Together with SIT, the LGN has set up a host of activities to benefit Singapore and its economy, from workshops to summits. We even have plans for a Learning Lab for school students! The core of our work, however, is the joint development of the Lean Skills Development Program (which is largely based on the LGN's Lean Practitioner Program).
The five-month program is designed to provide participants with a theoretical understanding of Lean thinking, followed by practical application of this knowledge at companies to address a real business need. Our goal is to demonstrate meaningful improvement in company performance and develop key people within the companies so that the results are sustainable. In the first year of this partnership, we have worked with a dozen companies in Singapore - including Mount Alvernia Hospital, the NTUC adult training center, noodle manufacturer TSK, auto workshop Motor Edgevantage and polystyrin resin producer TPSC.
But there is more: when we visit a company, faculty members from SIT go with us so that they too can learn Lean in a hands-on way and then teach it to their students at the university.
But that's not to say that the Lean Global Network isn't also learning. The Lean Skills Development Program is provided by coaches from four of our institutes - the Lean Enterprise Institute in the US, the Lean Enterprise Australia, the Lean Management Institute in the Netherlands and the Instituto Lean Management in Spain - and this is a great learning opportunity for us.
Sharing our experience as individual institutions and comparing our approaches to co-create something for and with organizations is extremely helpful. Being able to do this with a like-minded partner, with whom we have built a remarkable relationship, makes it all even more fun and impactful.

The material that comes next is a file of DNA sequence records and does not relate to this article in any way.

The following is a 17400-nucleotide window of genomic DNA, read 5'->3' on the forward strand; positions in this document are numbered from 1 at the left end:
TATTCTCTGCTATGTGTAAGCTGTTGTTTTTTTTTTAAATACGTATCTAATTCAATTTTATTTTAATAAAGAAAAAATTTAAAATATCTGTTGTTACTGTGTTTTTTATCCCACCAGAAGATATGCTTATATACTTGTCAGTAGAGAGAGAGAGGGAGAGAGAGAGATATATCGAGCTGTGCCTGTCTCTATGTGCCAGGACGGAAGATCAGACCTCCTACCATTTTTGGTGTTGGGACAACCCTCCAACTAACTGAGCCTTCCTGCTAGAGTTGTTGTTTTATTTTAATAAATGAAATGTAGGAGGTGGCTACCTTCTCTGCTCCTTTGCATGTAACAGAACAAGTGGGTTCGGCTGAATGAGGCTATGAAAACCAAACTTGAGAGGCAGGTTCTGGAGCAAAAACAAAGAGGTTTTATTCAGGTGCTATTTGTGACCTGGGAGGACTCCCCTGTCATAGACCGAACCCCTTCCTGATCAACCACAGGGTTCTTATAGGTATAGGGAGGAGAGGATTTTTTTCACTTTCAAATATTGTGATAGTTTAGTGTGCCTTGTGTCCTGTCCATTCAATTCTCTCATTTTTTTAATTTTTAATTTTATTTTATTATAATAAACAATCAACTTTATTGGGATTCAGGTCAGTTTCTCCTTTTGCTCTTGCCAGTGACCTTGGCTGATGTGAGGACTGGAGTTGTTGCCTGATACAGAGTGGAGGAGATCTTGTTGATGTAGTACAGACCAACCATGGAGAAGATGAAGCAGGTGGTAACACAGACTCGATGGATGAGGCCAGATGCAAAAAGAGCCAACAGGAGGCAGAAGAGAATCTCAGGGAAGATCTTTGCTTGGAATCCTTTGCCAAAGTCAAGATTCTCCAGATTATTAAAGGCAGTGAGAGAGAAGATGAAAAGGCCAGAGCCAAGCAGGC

We see SIT as a unique university - one we are proud to join forces with - and encourage academic institutions around the world to learn from their approach to knowledge development and sharing. Incorporating on-the-job training and practical skills development into curricula fills a gap currently present in the offerings of most universities, and creates better outcomes for students and society.
That's what we hope to achieve in Singapore. We'll let you know how our experiment turns out.
A message from John Shook- president of the Lean Global Network
During our series of reconnaissance visits to Singapore to meet with potential partners, we were not sure what type of organization we would want to work with. We were determined to find only an organization that was willing to try some experiments that could meet both our and their learning needs. That could have been a company, a government agency or a university. In the end, the Singapore Institute of Technology proved not only willing, but also like-minded; there is no doubt that our shared goals and aspirations led to a "marriage" that, we hope, will have a positive impact on Singapore companies. Like everything we do at the LGN, this is an experiment - a multi-faceted experiment. It's about how we as a network can support an entire country (and from there, influence a region); about how we can help SMEs, which represent the majority of businesses in the global economy; and, perhaps most importantly, about how we can collaborate effectively with universities. We especially like the fact that as a university, SIT has a strong focus on developing practical skills. This is completely in line with what we stand for. Our roots are firmly in traditions that emphasize the value of experiential learning - learning by doing. As Lean Community, we have learned over time that the impact of what we do can only be measured by what happens after we are gone - and that sustainability is impossible without developing Lean thinking skills in organizations. So, knowing that we can't fully support Lean transformations from a distance and that our time at the companies participating in the program is limited, we have tried from the beginning to structure the training program to ensure sustainability as much as possible. And that means developing Lean skills in companies and in the university at the same time. I think that's the most important part of our experiment with SIT: working with an academic institution to provide companies with hands-on Lean knowledge and skills that they can take into the future.